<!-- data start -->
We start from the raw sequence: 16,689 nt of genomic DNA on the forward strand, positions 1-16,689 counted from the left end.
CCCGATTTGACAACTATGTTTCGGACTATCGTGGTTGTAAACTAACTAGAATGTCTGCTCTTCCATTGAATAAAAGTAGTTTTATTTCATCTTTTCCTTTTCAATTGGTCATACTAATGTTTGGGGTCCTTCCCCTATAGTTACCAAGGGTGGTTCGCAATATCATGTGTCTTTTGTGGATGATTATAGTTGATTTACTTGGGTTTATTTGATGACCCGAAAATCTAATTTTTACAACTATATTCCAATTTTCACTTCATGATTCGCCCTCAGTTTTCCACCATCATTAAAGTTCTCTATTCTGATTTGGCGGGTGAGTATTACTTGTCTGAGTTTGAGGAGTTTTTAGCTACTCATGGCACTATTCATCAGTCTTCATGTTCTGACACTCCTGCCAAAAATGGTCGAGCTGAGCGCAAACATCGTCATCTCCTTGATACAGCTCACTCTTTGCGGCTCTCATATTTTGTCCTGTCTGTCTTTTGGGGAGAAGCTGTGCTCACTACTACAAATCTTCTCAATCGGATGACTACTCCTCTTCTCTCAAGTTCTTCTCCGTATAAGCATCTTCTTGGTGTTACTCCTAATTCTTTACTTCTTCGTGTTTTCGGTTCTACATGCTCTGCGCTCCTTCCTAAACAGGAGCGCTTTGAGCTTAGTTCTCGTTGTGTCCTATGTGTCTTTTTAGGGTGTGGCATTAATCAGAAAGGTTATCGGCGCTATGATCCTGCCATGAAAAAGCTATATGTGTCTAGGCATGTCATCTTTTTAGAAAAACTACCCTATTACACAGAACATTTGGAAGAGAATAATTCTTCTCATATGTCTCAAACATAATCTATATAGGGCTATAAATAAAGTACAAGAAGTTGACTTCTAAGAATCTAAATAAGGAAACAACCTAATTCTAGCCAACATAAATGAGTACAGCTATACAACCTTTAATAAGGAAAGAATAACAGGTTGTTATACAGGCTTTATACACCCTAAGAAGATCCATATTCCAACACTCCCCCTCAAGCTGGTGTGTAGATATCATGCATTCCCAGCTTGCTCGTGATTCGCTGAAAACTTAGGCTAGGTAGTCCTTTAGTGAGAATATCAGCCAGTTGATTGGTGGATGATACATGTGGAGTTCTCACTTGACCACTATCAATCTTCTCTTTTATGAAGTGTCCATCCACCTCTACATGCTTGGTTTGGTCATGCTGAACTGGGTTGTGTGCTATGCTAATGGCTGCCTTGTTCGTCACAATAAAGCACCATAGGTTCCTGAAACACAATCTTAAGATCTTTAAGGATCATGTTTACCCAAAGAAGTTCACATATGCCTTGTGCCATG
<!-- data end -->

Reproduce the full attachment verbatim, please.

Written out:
We start from the raw sequence: 16,689 nt of genomic DNA on the forward strand, positions 1-16,689 counted from the left end.
CCCGATTTGACAACTATGTTTCGGACTATCGTGGTTGTAAACTAACTAGAATGTCTGCTCTTCCATTGAATAAAAGTAGTTTTATTTCATCTTTTCCTTTTCAATTGGTCATACTAATGTTTGGGGTCCTTCCCCTATAGTTACCAAGGGTGGTTCGCAATATCATGTGTCTTTTGTGGATGATTATAGTTGATTTACTTGGGTTTATTTGATGACCCGAAAATCTAATTTTTACAACTATATTCCAATTTTCACTTCATGATTCGCCCTCAGTTTTCCACCATCATTAAAGTTCTCTATTCTGATTTGGCGGGTGAGTATTACTTGTCTGAGTTTGAGGAGTTTTTAGCTACTCATGGCACTATTCATCAGTCTTCATGTTCTGACACTCCTGCCAAAAATGGTCGAGCTGAGCGCAAACATCGTCATCTCCTTGATACAGCTCACTCTTTGCGGCTCTCATATTTTGTCCTGTCTGTCTTTTGGGGAGAAGCTGTGCTCACTACTACAAATCTTCTCAATCGGATGACTACTCCTCTTCTCTCAAGTTCTTCTCCGTATAAGCATCTTCTTGGTGTTACTCCTAATTCTTTACTTCTTCGTGTTTTCGGTTCTACATGCTCTGCGCTCCTTCCTAAACAGGAGCGCTTTGAGCTTAGTTCTCGTTGTGTCCTATGTGTCTTTTTAGGGTGTGGCATTAATCAGAAAGGTTATCGGCGCTATGATCCTGCCATGAAAAAGCTATATGTGTCTAGGCATGTCATCTTTTTAGAAAAACTACCCTATTACACAGAACATTTGGAAGAGAATAATTCTTCTCATATGTCTCAAACATAATCTATATAGGGCTATAAATAAAGTACAAGAAGTTGACTTCTAAGAATCTAAATAAGGAAACAACCTAATTCTAGCCAACATAAATGAGTACAGCTATACAACCTTTAATAAGGAAAGAATAACAGGTTGTTATACAGGCTTTATACACCCTAAGAAGATCCATATTCCAACACTCCCCCTCAAGCTGGTGTGTAGATATCATGCATTCCCAGCTTGCTCGTGATTCGCTGAAAACTTAGGCTAGGTAGTCCTTTAGTGAGAATATCAGCCAGTTGATTGGTGGATGATACATGTGGAGTTCTCACTTGACCACTATCAATCTTCTCTTTTATGAAGTGTCCATCCACCTCTACATGCTTGGTTTGGTCATGCTGAACTGGGTTGTGTGCTATGCTAATGGCTGCCTTGTTCGTCACAATAAAGCACCATAGGTTCCTGAAACACAATCTTAAGATCTTTAAGGATCATGTTTACCCAAAGAAGTTCACATATGCCTTGTGCCATG